This is why I am asking you, Lindsey, not to insinuate that your experience is the same as mine or anybody else’s. Please do not speak as though you are the authority on depression and the way out. You have such a large audience to hear you; please do not reaffirm the stereotype that people with mental illness need only to think their way out of it and to try harder. Please do not blanket all of us with your statements while neglecting that we do not all feel the same things, we are not capable of the same things, and we do not all have the same resources.

I believe fully that your intentions are only good. When you are next on stage and sharing your struggle with your fans, tell them this:

“Depression is terrible.”

“It gets better.”

“You are worth it.”

Yours,

Marie Billiel

Here are some of my very, very favorite resources for helping people understand depression and its stigmas:

Adventures in Depression By Allie Brosh

What if People Treated Physical Illness Like Mental Illness? via HuffPost

Depression Quest By Zoe Quinn – This is about as real as it gets, folks

June 17, 2013

I am a bad writer.

 

I am disorganized. Melancholic. Distracted. Exhausted.

Exceptionally exhausted.

 

I have been told that writers should write something daily. Truthfully, I have been trying. Unfortunately, I find myself that I am piecing together essays at supremely inopportune moments. As I’m steaming milk for someone’s extra-shot-half-skim-no-foam latte sentences suddenly start constructing themselves beautifully in my mind and I have no way to record them. I promise myself I will remember. I promise myself that this afternoon will be different and that I’ll finally sit down and somehow write the pages and pages that feel as though they are trapped in my very fingertips. But I get home feeling utterly beaten after a long day of burning my arms on plates of eggs and somehow the words never get let out.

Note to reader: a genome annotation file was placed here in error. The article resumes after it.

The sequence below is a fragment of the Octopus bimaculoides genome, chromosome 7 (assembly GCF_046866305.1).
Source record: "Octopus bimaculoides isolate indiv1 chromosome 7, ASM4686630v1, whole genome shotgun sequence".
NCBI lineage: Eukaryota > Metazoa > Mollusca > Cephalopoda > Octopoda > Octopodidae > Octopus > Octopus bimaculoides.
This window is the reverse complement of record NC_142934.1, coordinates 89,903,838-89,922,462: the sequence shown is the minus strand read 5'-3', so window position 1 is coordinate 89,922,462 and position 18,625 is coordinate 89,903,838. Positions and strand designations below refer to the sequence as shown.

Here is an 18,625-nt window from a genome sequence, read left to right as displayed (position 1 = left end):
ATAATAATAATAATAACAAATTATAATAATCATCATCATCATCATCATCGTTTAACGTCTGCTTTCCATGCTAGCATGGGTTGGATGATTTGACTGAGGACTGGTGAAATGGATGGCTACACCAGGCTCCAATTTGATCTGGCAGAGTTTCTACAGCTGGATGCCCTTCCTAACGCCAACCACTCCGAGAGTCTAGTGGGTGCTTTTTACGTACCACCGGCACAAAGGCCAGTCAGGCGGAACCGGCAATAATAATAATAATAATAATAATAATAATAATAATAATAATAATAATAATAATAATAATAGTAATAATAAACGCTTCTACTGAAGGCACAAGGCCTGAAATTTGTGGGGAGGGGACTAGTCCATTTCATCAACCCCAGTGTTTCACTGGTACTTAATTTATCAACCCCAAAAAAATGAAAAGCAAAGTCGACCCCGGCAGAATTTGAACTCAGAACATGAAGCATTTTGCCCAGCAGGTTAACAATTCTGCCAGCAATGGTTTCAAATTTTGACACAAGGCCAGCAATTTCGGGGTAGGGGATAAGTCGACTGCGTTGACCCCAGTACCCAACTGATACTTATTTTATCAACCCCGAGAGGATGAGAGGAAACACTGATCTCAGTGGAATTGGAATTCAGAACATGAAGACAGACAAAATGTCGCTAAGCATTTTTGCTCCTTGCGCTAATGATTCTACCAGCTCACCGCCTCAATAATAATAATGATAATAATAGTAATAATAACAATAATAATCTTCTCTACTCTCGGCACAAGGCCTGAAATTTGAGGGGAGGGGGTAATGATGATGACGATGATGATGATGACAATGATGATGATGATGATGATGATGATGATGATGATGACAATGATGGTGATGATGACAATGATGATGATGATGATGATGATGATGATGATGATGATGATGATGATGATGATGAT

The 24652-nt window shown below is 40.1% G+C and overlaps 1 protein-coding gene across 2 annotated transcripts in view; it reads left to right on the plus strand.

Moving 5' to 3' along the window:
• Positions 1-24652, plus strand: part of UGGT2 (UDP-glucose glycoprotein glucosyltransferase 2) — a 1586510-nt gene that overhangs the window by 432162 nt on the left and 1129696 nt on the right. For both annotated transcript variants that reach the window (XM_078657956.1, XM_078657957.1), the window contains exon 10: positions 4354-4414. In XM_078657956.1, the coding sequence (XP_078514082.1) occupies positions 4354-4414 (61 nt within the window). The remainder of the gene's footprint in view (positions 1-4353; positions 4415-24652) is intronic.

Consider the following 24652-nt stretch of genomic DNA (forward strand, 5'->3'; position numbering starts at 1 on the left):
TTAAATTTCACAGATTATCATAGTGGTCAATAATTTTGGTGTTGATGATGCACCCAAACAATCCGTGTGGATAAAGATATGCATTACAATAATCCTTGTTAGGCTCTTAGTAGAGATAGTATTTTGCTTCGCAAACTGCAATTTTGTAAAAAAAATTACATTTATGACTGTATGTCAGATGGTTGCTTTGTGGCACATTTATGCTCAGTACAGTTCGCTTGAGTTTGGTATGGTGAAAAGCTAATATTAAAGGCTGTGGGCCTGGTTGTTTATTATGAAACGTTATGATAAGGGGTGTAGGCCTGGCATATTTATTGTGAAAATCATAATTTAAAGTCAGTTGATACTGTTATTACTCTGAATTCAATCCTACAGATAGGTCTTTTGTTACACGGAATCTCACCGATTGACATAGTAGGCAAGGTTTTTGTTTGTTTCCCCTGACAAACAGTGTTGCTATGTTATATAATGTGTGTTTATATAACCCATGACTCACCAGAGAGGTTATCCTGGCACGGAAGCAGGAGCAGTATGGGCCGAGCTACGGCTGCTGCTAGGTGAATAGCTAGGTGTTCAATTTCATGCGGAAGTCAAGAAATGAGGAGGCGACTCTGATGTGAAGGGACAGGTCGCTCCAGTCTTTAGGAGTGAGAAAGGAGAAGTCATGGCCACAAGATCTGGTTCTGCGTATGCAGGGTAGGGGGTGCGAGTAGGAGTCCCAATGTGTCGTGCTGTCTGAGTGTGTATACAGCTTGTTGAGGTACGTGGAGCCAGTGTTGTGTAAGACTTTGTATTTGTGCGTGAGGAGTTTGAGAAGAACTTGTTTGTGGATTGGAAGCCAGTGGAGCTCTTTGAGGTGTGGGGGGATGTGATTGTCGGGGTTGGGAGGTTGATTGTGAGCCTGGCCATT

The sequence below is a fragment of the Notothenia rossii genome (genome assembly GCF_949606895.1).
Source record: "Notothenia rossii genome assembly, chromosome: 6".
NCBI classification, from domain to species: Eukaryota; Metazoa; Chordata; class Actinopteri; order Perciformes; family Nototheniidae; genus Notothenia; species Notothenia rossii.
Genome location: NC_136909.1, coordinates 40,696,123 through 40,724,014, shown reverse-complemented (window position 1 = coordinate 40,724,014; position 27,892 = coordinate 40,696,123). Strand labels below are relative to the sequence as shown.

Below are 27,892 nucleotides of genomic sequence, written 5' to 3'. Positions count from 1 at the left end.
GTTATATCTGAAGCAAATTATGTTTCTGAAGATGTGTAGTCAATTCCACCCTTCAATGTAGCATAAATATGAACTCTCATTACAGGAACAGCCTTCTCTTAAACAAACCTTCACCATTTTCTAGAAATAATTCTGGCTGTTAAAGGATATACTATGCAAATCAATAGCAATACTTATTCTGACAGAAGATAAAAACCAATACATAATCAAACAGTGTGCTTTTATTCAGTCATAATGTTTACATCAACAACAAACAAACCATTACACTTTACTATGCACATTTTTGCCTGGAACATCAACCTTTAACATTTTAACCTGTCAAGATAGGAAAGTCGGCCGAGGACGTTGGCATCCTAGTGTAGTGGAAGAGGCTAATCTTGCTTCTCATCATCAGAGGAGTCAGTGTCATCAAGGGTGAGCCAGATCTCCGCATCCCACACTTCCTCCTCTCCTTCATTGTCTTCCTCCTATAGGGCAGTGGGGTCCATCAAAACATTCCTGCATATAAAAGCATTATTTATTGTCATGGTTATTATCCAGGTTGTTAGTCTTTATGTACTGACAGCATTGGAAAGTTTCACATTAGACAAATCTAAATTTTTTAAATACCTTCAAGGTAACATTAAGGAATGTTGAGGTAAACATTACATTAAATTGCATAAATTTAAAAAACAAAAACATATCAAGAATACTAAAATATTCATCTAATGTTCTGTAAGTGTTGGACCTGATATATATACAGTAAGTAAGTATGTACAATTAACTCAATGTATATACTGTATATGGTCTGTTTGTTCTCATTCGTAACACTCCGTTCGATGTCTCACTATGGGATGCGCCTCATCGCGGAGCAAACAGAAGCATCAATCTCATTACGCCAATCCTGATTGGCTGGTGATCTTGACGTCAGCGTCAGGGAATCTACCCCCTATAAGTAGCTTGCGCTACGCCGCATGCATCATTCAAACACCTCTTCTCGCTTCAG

I’m trying something new. I think that part of what is keeping me from writing is that I have a lot of ideas for specific pieces I want to write. For now though, I do not have it in me to complete them and as such, they are blocking up the way of my writing anything at all. I feel guilty for not finishing these specific posts, but if I refuse to move past them then I am only condemning myself to my own continued discomfort and unproductivity.

Anyway, things are happening to me. I want to write a book some day. I better start recording this nonsense.

 

Blogging: Take 10.